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Jesus’ Politically Diverse Disciples


Jesus’ Politically Diverse Disciples

Sometimes a sermon can be a polarizing thing. Once I was preaching to a crowd of New Yorkers about how Christians should respond to the problem of poverty. I will never forget two e-mails I received the following week, both in reference to the same sermon.

The writer of the first e-mail, among other things, accused me of being a RIGHT-wing extremist.

The writer of the second e-mail said that he was certain that I must be a LEFT-wing extremist.

There are few subjects that cause people to become more heated and opinionated than the subject of politics. Yet in the public discourse, the most heated and opinionated people seem to get nowhere with their heated opinions. During a previous presidential election cycle, a friend of mine posted the following on his Facebook page:

Dear person passionately pushing your political agenda on Facebook,
You have convinced me to change my vote.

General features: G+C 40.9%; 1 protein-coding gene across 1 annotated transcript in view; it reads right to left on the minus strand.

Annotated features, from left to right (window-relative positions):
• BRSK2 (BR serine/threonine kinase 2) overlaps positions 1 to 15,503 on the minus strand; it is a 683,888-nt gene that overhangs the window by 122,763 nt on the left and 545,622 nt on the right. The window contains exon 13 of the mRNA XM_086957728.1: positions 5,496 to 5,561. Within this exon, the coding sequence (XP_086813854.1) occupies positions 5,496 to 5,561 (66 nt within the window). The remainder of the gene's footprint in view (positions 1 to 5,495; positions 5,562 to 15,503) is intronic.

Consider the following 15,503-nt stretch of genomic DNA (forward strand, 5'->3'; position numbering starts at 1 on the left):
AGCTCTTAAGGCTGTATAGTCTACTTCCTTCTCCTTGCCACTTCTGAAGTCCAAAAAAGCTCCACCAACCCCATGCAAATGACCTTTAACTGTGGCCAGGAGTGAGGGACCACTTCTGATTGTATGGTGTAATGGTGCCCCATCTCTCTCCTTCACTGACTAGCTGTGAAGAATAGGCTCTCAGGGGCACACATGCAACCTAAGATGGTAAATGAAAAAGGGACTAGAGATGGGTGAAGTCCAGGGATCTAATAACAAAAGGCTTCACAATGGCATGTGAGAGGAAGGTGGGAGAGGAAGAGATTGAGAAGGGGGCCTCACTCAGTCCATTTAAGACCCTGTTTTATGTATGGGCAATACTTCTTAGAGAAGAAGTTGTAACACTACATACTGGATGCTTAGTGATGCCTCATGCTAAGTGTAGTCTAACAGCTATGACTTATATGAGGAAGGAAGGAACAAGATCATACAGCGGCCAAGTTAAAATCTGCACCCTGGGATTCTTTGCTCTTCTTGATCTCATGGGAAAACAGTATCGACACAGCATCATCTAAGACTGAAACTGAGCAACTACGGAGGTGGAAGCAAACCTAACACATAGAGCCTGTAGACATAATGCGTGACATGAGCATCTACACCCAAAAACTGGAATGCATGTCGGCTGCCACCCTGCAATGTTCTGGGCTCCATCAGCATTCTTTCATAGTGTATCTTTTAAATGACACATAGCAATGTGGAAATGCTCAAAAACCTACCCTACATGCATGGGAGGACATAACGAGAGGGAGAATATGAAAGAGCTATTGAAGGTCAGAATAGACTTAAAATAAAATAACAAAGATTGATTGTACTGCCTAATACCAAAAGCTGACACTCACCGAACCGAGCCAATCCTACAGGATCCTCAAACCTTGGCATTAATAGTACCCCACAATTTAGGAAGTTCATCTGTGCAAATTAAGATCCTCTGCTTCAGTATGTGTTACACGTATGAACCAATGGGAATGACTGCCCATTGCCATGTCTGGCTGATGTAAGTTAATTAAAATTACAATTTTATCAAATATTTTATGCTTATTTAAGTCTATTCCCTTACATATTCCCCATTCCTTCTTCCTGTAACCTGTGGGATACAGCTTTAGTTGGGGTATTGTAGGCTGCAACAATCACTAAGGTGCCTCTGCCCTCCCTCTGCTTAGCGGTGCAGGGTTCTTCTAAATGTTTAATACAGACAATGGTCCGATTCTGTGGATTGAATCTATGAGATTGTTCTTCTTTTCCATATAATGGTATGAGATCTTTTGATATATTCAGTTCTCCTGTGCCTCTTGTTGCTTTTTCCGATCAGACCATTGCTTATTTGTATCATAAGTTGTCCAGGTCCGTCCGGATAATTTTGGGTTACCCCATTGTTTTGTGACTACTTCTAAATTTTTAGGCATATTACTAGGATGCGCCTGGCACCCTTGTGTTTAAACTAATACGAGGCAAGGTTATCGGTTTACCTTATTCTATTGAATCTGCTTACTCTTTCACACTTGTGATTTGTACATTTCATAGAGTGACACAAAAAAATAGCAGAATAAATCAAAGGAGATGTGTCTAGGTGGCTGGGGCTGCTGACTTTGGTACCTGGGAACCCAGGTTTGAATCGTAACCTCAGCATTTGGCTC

Thank you for helping me see the light.
Appreciatively yours,
– No one.

When I received the two critical e-mails in response to my sermon about poverty, I shared them with Tim Keller, who at the time was my boss and older mentor. Tim recommended that I seek to learn what I could from the experience, but not worry too much about the negative feedback, because it actually could be a good sign.

For us preachers, Tim said, the longer it takes people to figure out where we stand on politics, in all likelihood the more faithfully we are preaching Jesus.

Some may object, “Well, what’s the proof of this?” I believe the proof lies in the fact that significant political diversity exists among committed followers of Christ. For example, there can be two churches in the same city but different Zip Codes and life circumstances. The members of both churches affirm that 100% of the Bible is God’s Word, is absolutely true, and that they are doing their best to submit their entire lives to it. Yet, strangely, most members of the church in Zip Code A will say, “It’s hard for me to fathom how a person can simultaneously be a Christian and vote Democrat,” while most members of the church in Zip Code B will say, “It’s hard to fathom how a person can simultaneously be a Christian and vote Republican.”